Earlier this week, Starbucks announced that it would close its more than 8,000 stores on May 29th for racial bias training. While the decision is admirable, the organization didn’t really have a choice – something had to be done in response to the wrongful arrest of two African-American men who were simply waiting for a friend at a Philadelphia Starbucks last week.

More and more, brands feel pressure to weigh in on social and political issues – from LGBT rights to immigration reform to racial discrimination. However, making that decision is not always as cut and dry as responding to a crisis like the one faced by Starbucks. For hospitals, in particular, the decision has evolved from whether to light a building pink for breast cancer to more complicated matters like challenging DACA.

A recent POLITICO article called out hospitals for remaining silent in the push for stricter gun legislation following the tragedy at Marjory Stoneman Douglas High School in Parkland, Fla. The American Hospital Association and provider organizations have championed lifting restrictions on CDC research on gun violence and increasing funding for mental health, but they have been criticized for not advocating for further change.

Is that a mistake? Maybe, maybe not. If the organization has made its decision subjectively, that is the bigger mistake. Hospitals, and all brands for that matter, need a replicable process with consistent criteria that allow them to evaluate the “fit” of social and political issues so that they can:

  • Respond in real-time, when it matters
  • Explain the rationale for a decision to key stakeholders, including board members and community leaders
  • Ensure that the organization remains true to its mission
  • Prepare for the risks involved with taking a stand (or not taking a stand)

When does it make sense for an organization to step forward when it comes to social issues? An evaluation process should look at factors including:

How does this issue tie to our mission and values?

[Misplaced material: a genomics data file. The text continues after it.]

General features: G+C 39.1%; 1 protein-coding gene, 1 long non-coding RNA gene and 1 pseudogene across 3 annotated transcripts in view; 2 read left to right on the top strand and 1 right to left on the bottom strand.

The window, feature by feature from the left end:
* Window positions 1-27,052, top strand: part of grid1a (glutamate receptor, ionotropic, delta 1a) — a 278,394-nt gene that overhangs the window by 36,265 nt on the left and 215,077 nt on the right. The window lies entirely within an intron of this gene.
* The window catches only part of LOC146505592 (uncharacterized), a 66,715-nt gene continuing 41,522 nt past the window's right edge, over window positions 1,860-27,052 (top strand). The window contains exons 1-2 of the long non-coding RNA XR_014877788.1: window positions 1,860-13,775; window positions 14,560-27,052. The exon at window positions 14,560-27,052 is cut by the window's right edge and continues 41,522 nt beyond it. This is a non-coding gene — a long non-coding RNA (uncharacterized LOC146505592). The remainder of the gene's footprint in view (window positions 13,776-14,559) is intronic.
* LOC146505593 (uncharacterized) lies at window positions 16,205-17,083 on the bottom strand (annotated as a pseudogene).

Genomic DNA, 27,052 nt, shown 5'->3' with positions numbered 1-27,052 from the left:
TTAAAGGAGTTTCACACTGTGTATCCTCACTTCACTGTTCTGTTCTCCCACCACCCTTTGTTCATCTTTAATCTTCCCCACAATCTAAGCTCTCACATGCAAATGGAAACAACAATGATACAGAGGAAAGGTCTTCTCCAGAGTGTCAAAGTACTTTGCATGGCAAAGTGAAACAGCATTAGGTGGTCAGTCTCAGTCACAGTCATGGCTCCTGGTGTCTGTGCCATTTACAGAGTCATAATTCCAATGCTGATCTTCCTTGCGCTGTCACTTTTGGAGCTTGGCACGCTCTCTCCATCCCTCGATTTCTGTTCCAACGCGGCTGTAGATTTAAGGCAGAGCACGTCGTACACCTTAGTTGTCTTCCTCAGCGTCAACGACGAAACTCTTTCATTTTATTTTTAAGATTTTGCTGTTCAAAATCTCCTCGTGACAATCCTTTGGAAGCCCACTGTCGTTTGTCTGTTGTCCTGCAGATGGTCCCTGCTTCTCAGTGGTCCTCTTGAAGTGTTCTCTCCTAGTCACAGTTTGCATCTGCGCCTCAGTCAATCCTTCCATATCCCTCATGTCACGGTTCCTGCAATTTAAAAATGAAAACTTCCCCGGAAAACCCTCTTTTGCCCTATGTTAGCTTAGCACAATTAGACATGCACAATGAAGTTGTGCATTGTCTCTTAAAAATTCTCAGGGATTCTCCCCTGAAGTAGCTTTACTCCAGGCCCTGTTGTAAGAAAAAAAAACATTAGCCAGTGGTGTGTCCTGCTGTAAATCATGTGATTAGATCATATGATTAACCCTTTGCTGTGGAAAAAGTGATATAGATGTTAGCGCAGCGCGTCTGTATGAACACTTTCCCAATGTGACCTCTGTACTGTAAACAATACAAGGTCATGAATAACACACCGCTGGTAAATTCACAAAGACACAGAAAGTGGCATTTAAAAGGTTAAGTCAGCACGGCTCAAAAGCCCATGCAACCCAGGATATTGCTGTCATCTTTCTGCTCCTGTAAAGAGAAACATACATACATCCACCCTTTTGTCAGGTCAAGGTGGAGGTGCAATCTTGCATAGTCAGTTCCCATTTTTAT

• Wisconsin-based Penzeys Spices sells spices, but CEO Bill Penzey has always focused on advocating for social issues, with an emphasis on compassion for people (“Cooking is kindness, and that kindness can change the world”). From the start, he used the first and last pages of his catalog as op-eds related to a variety of social issues and evolved to using social media as a platform.
  • Penzeys customers were accustomed to hearing the CEOs point of view on a variety of social issues. It was surely no surprise to them when he took on Donald Trump. In an email to subscribers he wrote, “The open embrace of racism by the Republican Party in this election is now unleashing a wave of ugliness unseen in this country for decades. The American people are taking notice.” Brave – yes. But, in alignment with the organization’s DNA? Absolutely.

Are we a credible expert on this topic?

  • Brands can advocate for social issues for a variety of reasons and in many different ways. It may be a social media post, an op-ed, a business decision or a visit to Capitol Hill. For some CEOs, advocacy creates an opportunity to build thought leadership, but it is important that they offer some expertise related to the topic.
  • Is this issue related to your core business? Do you have a well-articulated point of view? Do your spokespeople have expertise related to this topic? Even better – do talking points already exist?

Does this issue impact/resonate with your stakeholder groups?

  • If an issue is a good fit for an organization, it should have some impact on key stakeholder groups. For instance, many hospitals challenged Trump’s travel ban that would have impacted employees and medical residency programs.
  • In the wake of the Parkland shooting, Dick’s Sporting Goods announced that it would no longer sell assault weapons, high-capacity magazines and guns to customers under age 21. While this move may have alienated a segment of its customer base, Dick’s built tremendous goodwill among youth sports families, its bread and butter. About 79 percent of consumer sentiment expressed on social media about the Dick’s decision was positive, according to data analysis firm Sprout Social.

What are the risks associated with taking a stand?

  • What can go wrong when taking a stand related to a social issue? Plenty. But some risks are worth taking, especially if there is a greater upside to taking action and the organization has the opportunity to map out a plan to address them.
  • Two major risks? Becoming a target of the opposition, which can lead to losing business, and being called out as a hypocrite.
  • Audi learned this lesson the hard way. During Super Bowl 2017, the automaker launched an ad promoting equal pay for women. Soon after the automaker faced criticism for how few women actually work at Audi, especially at the executive level.

Moral of the story? A repeatable method for evaluating social issues is critical to ensure that brands have authenticity when they step forward to advocate for change. The criteria may change from organization to organization, but it’s the process itself that matters.

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